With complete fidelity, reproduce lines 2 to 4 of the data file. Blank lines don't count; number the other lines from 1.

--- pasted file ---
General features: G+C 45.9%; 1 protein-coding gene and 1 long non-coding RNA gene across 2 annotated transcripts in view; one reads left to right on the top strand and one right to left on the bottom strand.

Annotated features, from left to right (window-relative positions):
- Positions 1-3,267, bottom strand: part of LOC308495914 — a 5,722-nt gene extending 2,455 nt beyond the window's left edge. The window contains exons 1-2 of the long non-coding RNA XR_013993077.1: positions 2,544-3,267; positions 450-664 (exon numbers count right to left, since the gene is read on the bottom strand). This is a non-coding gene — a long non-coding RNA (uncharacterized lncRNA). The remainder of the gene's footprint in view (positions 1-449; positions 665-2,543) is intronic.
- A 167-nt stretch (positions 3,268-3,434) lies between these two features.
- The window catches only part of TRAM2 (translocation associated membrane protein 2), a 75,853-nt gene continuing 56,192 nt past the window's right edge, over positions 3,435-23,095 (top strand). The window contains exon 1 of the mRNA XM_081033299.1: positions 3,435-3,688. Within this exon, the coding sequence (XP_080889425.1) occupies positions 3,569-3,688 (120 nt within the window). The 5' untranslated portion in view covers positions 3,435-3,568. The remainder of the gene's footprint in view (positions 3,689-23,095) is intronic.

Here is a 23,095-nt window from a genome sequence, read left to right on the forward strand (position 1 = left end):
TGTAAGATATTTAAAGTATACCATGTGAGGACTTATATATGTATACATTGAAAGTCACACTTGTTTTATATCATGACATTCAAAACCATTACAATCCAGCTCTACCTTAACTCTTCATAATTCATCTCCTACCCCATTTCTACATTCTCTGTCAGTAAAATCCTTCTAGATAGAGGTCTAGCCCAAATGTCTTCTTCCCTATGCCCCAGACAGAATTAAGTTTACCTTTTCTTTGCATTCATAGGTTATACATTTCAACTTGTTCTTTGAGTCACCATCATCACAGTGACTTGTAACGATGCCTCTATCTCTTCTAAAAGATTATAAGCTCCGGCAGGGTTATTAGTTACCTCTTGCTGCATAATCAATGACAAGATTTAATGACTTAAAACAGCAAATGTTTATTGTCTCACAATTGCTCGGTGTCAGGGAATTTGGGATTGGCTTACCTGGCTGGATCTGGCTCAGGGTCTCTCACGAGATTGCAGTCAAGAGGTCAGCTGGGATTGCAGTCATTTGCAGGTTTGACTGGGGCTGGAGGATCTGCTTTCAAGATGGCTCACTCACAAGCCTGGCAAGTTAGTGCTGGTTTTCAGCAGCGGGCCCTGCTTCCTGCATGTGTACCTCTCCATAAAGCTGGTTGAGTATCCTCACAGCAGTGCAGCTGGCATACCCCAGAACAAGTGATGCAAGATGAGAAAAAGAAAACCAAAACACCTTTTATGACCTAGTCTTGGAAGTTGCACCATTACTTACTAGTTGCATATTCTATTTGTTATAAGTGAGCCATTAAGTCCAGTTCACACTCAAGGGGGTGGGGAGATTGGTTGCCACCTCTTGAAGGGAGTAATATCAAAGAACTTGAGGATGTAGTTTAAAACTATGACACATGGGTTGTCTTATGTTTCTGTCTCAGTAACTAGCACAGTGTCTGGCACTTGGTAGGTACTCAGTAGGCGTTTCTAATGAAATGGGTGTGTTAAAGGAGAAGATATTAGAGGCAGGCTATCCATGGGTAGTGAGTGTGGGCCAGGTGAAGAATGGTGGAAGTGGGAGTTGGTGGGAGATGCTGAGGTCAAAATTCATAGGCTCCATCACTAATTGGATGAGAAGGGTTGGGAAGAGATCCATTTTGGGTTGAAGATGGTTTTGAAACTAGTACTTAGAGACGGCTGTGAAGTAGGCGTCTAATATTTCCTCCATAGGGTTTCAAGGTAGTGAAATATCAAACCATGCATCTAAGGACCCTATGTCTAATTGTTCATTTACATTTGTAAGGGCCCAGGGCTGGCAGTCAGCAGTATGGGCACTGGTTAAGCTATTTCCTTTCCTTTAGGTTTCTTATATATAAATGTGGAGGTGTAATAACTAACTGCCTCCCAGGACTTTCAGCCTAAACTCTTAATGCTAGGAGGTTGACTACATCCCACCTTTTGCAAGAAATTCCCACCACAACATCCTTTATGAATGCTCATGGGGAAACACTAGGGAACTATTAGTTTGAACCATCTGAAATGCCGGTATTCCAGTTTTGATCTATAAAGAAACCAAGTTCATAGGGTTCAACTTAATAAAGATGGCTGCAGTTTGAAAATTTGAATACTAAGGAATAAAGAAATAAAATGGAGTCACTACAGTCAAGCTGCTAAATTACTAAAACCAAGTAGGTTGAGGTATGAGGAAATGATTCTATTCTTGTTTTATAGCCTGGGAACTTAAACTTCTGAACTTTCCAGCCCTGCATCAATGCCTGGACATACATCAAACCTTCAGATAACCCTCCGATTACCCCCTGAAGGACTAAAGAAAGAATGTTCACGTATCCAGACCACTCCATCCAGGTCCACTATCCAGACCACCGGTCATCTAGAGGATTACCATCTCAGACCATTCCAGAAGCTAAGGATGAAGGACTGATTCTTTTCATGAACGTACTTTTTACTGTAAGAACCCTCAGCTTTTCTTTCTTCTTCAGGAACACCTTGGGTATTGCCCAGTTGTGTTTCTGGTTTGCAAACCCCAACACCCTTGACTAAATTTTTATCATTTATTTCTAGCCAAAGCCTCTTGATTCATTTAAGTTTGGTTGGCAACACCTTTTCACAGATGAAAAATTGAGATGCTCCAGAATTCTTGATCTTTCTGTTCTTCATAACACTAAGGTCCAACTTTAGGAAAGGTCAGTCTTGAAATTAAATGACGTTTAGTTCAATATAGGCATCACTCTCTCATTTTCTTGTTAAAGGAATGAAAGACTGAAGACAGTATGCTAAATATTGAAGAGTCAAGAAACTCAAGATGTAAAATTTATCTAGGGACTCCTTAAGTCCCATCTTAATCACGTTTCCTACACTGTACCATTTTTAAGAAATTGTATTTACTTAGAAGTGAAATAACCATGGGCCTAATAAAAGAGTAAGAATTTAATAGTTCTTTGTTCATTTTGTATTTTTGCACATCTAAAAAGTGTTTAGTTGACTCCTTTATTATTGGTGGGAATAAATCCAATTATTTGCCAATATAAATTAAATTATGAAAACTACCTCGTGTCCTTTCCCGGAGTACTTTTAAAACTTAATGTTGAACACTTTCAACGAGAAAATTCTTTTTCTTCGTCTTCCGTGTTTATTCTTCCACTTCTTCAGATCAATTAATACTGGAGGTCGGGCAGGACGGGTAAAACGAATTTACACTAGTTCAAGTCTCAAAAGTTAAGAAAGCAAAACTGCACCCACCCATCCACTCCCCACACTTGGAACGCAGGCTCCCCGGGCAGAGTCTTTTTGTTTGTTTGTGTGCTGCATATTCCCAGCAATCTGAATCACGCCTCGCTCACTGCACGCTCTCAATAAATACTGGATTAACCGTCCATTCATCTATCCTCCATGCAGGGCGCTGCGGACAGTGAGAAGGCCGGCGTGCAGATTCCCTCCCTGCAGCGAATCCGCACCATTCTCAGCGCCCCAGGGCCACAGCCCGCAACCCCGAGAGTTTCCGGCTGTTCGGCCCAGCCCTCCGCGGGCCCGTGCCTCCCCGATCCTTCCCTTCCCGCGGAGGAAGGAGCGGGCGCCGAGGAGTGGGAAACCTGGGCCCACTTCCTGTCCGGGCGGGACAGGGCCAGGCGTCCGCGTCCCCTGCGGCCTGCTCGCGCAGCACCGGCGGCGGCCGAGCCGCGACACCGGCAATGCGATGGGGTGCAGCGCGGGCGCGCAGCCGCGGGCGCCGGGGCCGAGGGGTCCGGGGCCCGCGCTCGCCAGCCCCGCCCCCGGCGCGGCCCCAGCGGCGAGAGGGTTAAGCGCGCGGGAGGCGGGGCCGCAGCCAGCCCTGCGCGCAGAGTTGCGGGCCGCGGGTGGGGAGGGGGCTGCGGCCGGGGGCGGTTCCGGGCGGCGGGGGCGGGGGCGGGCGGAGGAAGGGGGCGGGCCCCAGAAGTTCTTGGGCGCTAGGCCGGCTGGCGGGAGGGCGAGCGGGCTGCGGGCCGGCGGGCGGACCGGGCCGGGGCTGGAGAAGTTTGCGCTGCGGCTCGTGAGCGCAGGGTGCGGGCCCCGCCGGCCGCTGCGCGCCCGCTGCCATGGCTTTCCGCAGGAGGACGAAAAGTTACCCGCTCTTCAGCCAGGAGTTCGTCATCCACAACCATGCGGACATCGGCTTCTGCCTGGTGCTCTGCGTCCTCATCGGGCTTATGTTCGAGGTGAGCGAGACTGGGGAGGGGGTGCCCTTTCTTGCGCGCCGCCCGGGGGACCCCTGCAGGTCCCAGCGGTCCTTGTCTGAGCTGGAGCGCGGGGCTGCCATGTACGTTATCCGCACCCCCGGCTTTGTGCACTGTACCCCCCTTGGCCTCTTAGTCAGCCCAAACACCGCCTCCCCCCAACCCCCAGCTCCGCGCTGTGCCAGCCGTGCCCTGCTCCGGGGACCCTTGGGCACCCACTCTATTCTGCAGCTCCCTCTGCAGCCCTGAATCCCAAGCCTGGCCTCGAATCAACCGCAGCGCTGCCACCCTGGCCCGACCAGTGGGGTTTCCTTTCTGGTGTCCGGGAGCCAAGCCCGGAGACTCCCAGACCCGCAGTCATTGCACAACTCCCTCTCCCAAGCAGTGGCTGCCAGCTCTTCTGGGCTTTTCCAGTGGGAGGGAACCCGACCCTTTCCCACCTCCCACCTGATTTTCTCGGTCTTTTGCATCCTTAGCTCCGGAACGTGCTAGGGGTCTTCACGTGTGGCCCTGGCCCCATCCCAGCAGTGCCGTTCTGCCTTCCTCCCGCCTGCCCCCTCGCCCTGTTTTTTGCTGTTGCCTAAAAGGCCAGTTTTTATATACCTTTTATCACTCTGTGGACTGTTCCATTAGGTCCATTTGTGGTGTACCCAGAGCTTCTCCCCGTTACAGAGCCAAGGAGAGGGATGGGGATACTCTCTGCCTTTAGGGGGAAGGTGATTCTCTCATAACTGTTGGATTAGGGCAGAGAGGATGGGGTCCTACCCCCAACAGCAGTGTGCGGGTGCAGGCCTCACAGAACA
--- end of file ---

Annotated features, from left to right (window-relative positions):
- Positions 1-3,267, bottom strand: part of LOC308495914 — a 5,722-nt gene extending 2,455 nt beyond the window's left edge. The window contains exons 1-2 of the long non-coding RNA XR_013993077.1: positions 2,544-3,267; positions 450-664 (exon numbers count right to left, since the gene is read on the bottom strand). This is a non-coding gene — a long non-coding RNA (uncharacterized lncRNA). The remainder of the gene's footprint in view (positions 1-449; positions 665-2,543) is intronic.
- A 167-nt stretch (positions 3,268-3,434) lies between these two features.